Although it contains a small (artificial) cascade tumbling over some low rocks, it actually takes its name from a district board of commissioners’ president. One for nature lovers, its woodlands contain three quarters of all the plant species found in the region, alongside a long list of birds, fish, amphibians and mammals.
Deep within its 2500 acres you’ll also find St Patrick Cemetery, which few others visit even on the busiest of days.
The Magnificent Mile
For urban exploration in its truest sense right at the heart of downtown Chicago there’s the Magnificent Mile. The honorary title given to the upper section of North Michigan Avenue, it runs from the Chicago River to Oak Street.
Lined with mid-range and luxury stores, hotels and restaurants, it has some of the highest real estate figures in the US. It also boasts some of the city’s most famous landmarks, including the John Hancock Center – home to the 360 CHICAGO viewing platform.
On the face of it, walking its length shouldn’t take you more than 30 minutes, but with so many store windows to check out and buildings to take in, it can take much longer than that. Save your stroll along the Magnificent Mile for later in the day, and if your feet are feeling tired, you can always make use of the Hop-on Hop-off sightseeing buses which ply the route instead.
Midewin National Tallgrass Prairie
Follow Route 55 southwest with the help of a motor engine and in around an hour you’ll reach Midewin National Tallgrass Prairie. Covering 19,000 acres of federally protected land, the prairie has over 20 miles of mixed use trails in addition to 12 miles of paths saved for hikers alone.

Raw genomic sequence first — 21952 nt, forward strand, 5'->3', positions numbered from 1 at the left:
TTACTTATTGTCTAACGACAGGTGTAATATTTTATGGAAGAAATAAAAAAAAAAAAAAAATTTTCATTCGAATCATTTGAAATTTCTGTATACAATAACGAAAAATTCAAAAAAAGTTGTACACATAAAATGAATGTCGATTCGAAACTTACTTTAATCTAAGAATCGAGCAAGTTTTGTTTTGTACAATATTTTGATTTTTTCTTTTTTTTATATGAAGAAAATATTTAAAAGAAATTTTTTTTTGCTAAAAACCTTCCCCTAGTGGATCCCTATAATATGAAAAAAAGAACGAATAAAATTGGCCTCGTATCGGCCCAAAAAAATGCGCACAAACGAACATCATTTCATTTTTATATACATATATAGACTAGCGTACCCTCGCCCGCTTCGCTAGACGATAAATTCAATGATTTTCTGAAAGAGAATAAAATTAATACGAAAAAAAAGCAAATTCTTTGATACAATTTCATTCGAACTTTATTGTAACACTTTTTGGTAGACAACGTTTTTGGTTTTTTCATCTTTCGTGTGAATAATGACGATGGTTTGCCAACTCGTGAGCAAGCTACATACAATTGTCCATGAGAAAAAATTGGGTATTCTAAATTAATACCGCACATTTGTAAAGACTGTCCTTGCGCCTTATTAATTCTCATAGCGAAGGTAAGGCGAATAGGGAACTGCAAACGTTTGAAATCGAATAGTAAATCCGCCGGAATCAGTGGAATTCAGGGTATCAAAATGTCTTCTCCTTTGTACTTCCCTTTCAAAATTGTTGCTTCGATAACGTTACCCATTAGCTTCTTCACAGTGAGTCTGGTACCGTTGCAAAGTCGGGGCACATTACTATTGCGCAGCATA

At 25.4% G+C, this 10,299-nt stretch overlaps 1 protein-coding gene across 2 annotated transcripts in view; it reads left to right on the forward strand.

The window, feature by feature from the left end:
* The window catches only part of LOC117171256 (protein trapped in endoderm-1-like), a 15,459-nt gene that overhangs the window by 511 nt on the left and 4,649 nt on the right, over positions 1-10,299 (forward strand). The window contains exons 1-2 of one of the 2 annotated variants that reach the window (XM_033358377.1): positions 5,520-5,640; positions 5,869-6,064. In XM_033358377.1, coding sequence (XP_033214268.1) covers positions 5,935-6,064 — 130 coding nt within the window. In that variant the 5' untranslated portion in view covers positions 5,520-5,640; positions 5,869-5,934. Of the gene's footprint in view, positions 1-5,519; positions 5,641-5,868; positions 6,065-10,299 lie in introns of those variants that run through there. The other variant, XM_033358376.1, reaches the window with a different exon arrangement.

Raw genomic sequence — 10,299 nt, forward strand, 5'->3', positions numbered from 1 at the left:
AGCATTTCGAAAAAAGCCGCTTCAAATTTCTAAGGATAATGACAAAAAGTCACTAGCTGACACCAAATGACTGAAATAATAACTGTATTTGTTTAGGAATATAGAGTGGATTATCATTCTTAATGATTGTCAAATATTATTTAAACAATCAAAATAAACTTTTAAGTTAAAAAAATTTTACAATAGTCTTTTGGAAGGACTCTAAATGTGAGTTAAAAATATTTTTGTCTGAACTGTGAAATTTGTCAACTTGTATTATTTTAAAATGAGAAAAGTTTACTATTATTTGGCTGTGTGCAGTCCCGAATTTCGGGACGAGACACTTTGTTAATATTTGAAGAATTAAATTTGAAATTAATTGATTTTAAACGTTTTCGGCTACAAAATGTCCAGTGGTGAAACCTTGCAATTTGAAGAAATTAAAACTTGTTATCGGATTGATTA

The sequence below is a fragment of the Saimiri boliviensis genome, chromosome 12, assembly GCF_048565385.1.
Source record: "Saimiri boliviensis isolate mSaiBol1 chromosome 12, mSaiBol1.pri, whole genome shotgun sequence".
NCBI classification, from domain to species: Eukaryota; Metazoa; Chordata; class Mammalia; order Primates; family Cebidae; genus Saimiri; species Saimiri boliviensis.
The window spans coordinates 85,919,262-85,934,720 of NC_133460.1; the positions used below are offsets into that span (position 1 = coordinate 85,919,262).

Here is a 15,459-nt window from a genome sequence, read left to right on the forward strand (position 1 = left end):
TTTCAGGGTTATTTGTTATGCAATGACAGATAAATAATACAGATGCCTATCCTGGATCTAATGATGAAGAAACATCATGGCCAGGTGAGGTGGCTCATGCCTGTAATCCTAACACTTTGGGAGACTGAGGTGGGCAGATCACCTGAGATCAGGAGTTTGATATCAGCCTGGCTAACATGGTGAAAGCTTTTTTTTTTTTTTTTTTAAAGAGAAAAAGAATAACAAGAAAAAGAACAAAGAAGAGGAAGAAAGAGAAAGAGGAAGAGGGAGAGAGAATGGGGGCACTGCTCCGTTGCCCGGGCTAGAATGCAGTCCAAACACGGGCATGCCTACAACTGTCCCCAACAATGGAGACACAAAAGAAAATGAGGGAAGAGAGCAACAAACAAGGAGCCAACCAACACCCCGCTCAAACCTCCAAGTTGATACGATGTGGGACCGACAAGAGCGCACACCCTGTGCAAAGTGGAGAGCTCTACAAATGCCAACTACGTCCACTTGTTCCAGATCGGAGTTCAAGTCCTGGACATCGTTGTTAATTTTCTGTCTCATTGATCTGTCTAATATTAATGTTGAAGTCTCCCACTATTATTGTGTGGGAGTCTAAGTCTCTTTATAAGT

Created out of an old army ammunition store with the aim of maintaining the region’s traditional prairie lands, since 2015 it has also been the home of one of the only wild-roaming bison herds in the country, totaling around 50 animals. They are allowed to move across roughly 10% of the prairie’s total area and are docile unless threatened.
Morton Arboretum Walks
If you’re a little nervous about heading into the wilds, Morton Arboretum makes for a great alternative. Forty-five minutes from the downtown neighborhoods, it has its own restored tallgrass prairie (minus the bison) as well as 16 miles of surfaced paths through burr reed marsh, woodland and landscapes of marginal lakes.
Summer and fall see the arboretum host Theater-Hikes, where visitors walk between outdoor performances, whilst the Christmas period is given over to annual illuminations.
Don’t miss anything with Go City
The best walks in Chicago combine aspects of all the city has to offer to tourists young and old. Varying in length, difficulty and setting, they provide a different and often unique way of exploring the windy city.
Travel with Go City and there’s also the chance to save when you stroll and stride. Many of the best walking trails in Chicago pass by the city’s bucket list attractions, so why not take a breather, skip the lines and save big on admission all at the same time?